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Research: The Nuclear World Today

News Story

Nathanael Linton ’19, with mentorship from Dyson Assistant Professor Jared Manasek, PhD, examines the ever-complex world of nuclear weapons, which represents and arguably larger threat today than ever before.

Nowadays, nuclear weapons are rarely front page news—an honor more often bestowed to domestic and international political developments, environmental issues, and ever-rapid technological advancement. Yet, as demonstrated through the research of recent Dyson graduate Nathanael Linton ’19 with assistance from Dyson Assistant Professor Jared Manasek, PhD, the threat of nuclear activity is arguably greater than it has ever been. Linton’s paper—Now or Never: The Anti-nuclear Movement in the Nuclear World—examines the changes in nuclear arsenal building since the end of the Cold War amidst a changing global landscape, alongside the rise of conflicting disarmament and arms-building philosophies.

“It’s really surprising how close things are, when you really look at it, to nuclear warfare possibly happening. If you read the 2018 nuclear posture review, it literally explains why the United States is once again building their nuclear weapons arsenal,” says Linton. “In my research, I was investigating some of the answers as to why this was happening.”

From a public perception standpoint, the threat of nuclear war was much more prevalent during the Cold War. As Linton notes, the media was much more “in your face about it,” largely because the USSR and the United States often practiced strategies of brinkmanship, escalating potentially dangerous events such as the 1961 Cuban Missile Crisis to the brink of active conflict. Today however, because there is no one obvious threat—but rather an array nations and entities with diverging interests and incentives—Linton argues that the situation today is considerably less stable.

This opinion is shared by the Bulletin of Atomic Scientists Nuclear Doomsday Clock, who have labeled the current situation as “two minutes to midnight,” a designation that has only been matched on one occasion, during the height of the Cold War in 1953.

“During the Cold War, due to the conflicts between the US and the USSR, civilians had more of an understanding about the threat of nuclear weapons,” says Linton. “I don’t think the feeling toward nuclear war is as strong as during the Cold War due to the fact that there’s not rival powers, but instead multiple global events, and you have to piece all those global events together to understand it might be more dangerous."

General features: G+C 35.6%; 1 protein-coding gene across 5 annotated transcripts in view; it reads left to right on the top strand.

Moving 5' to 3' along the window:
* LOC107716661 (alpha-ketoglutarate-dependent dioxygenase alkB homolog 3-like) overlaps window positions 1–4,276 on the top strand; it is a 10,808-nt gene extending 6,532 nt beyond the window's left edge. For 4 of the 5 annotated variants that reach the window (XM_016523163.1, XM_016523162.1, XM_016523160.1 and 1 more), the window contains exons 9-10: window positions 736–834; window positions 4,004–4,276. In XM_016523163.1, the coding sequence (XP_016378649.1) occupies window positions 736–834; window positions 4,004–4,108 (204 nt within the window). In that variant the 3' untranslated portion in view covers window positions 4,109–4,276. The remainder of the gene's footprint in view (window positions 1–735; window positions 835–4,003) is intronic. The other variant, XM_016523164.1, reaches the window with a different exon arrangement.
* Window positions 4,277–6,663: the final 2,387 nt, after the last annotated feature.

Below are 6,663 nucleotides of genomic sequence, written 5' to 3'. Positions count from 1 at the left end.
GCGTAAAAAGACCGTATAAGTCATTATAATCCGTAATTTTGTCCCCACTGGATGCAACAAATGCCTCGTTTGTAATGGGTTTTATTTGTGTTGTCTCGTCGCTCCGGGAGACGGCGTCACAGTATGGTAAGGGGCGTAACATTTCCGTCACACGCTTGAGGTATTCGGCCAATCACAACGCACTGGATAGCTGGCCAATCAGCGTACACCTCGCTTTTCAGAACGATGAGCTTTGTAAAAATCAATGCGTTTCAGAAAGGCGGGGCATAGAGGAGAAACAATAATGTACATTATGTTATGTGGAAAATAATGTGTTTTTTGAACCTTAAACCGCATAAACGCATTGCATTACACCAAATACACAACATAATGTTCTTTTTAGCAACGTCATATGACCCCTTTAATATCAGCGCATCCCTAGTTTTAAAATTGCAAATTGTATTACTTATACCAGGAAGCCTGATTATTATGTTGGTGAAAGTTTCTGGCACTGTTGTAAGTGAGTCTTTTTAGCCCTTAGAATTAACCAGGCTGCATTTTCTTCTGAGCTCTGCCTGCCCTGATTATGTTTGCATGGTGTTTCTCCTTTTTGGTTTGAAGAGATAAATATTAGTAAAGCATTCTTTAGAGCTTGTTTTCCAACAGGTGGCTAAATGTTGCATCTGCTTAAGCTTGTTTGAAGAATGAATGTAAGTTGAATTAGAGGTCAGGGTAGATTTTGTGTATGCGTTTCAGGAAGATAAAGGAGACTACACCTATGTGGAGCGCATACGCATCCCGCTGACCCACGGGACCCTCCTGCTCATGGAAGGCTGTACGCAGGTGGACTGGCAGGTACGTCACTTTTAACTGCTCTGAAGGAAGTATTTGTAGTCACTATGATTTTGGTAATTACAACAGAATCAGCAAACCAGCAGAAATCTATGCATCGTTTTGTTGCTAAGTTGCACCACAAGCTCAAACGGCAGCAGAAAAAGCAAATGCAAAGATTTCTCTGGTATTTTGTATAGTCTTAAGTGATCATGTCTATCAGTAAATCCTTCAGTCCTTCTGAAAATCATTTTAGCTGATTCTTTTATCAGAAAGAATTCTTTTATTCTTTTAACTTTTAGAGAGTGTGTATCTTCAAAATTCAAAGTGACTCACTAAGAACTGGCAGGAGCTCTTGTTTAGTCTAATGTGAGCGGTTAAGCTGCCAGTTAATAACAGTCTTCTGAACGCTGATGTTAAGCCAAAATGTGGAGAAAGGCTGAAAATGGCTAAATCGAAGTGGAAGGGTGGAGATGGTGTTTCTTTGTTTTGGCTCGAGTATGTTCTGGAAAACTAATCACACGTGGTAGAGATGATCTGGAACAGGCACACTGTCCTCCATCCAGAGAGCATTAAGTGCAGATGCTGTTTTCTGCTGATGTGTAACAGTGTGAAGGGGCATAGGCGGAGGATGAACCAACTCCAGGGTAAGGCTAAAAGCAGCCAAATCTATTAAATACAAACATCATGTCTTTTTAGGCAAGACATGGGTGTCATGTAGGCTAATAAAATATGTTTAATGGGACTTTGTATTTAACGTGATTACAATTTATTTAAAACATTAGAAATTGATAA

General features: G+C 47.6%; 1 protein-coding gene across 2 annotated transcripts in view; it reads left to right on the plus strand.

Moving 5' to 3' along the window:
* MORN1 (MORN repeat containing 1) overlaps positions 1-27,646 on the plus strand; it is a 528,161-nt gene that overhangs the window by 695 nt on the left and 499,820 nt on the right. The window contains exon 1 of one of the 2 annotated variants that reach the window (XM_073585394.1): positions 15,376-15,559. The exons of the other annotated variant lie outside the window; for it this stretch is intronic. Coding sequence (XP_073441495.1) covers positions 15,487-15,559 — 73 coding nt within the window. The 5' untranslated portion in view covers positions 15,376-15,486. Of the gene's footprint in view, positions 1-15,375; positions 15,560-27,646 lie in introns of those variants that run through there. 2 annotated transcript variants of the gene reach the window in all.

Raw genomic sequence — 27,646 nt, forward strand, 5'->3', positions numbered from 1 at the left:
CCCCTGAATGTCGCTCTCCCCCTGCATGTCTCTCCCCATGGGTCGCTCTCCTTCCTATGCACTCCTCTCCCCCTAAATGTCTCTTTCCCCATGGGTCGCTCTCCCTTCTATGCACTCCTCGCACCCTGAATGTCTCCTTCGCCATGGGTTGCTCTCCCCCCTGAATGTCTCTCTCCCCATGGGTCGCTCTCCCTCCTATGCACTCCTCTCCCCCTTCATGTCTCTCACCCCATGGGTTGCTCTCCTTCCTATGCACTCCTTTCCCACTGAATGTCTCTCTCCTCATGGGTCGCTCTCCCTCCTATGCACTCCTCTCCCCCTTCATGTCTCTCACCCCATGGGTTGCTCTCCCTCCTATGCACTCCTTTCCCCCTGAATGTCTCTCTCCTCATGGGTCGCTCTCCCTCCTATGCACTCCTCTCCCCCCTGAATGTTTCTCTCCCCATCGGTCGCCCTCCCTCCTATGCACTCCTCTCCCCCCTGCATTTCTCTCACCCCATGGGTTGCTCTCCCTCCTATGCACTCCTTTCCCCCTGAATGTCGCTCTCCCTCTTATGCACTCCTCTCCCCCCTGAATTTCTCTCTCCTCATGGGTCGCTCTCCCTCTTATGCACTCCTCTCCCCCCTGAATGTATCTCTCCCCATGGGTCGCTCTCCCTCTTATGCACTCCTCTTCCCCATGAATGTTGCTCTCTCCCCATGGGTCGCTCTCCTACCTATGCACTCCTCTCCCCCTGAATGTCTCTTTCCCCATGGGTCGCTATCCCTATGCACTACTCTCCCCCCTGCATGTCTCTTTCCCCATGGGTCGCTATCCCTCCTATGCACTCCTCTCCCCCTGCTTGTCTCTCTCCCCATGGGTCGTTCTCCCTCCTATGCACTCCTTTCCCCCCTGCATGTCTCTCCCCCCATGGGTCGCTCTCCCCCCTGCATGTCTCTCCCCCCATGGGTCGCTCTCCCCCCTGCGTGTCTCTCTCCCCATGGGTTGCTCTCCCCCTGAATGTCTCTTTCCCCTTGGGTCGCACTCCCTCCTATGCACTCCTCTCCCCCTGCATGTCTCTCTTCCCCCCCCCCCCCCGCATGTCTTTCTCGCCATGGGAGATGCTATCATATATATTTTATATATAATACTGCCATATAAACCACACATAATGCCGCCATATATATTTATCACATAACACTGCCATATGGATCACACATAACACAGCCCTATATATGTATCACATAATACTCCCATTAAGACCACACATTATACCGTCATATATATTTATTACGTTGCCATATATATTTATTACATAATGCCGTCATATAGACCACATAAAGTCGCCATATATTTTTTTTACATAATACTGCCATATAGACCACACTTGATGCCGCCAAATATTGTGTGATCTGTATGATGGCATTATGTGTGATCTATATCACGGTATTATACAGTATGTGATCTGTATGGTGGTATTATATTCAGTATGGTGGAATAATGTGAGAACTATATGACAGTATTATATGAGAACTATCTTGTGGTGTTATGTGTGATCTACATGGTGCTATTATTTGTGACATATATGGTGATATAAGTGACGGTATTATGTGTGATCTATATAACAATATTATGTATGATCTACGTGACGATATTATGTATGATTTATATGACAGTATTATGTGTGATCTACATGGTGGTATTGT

“One of the interesting things about Nathanael’s work is he’s really gone at this question of ‘how did it change?’” says Manasek. “I was young in the 1980s and I remember being absolutely terrified that the Soviet Union was going to nuke us. Then the Cold War ends and it seems to stop being an issue, but then it turns out to be a different, and possibly more dangerous issue.”

While delving further and further into his research, Linton also got the chance to speak to Pace’s Matthew Bolton, PhD, Director of Pace’s Disarmament Institute and world-renowned leader in the nuclear disarmament movement. Bolton and Dyson Assistant Professor Emily Welty, PhD, are heavily involved in the International Campaign to Abolish Nuclear Weapons (ICAN), which was awarded the Nobel Peace Prize in 2017 for their tireless advocacy and commitment to taking actionable steps to abolish nuclear weapons worldwide.

Given the scope of his research, Linton was very interested in Bolton’s thoughts on disarmament as it pertains to the “Big Five”—the five countries (The United States, Russia, China, the UK, and France) that are permanent members on the United Nations Security Council. While there has been huge progress on the disarmament front thanks to groups like ICAN, the task for total disarmament remains an extremely daunting one, and would require an extreme mentality shift amongst the global superpowers.

“It’s a mentality of what the bomb represents that has to change. If the big five countries are not willing to change their mentality—and take away the value that the bomb has—if they’re willing to do that, then nuclear disarmament can happen in the future. But as of right now, government structures are still maintaining the value that the bomb represents, and trying to make it matter even more,” says Linton.

Linton hopes to continue working on this ever-evolving research as he embarks on his postgraduate career, and eventually law school. Perhaps a few years down the road, with a law degree under his belt, he will be able to draw upon his research to help spur impactful and lasting action.

“Students and individuals should be aware of what’s going on. It’s up to us to piece and string together the different events, the bigger picture, and look at the reigning mentalities of certain nations,” says Linton. “Hopefully, research like this could help add to the already growing awareness to nuclear weapons and disarmament.”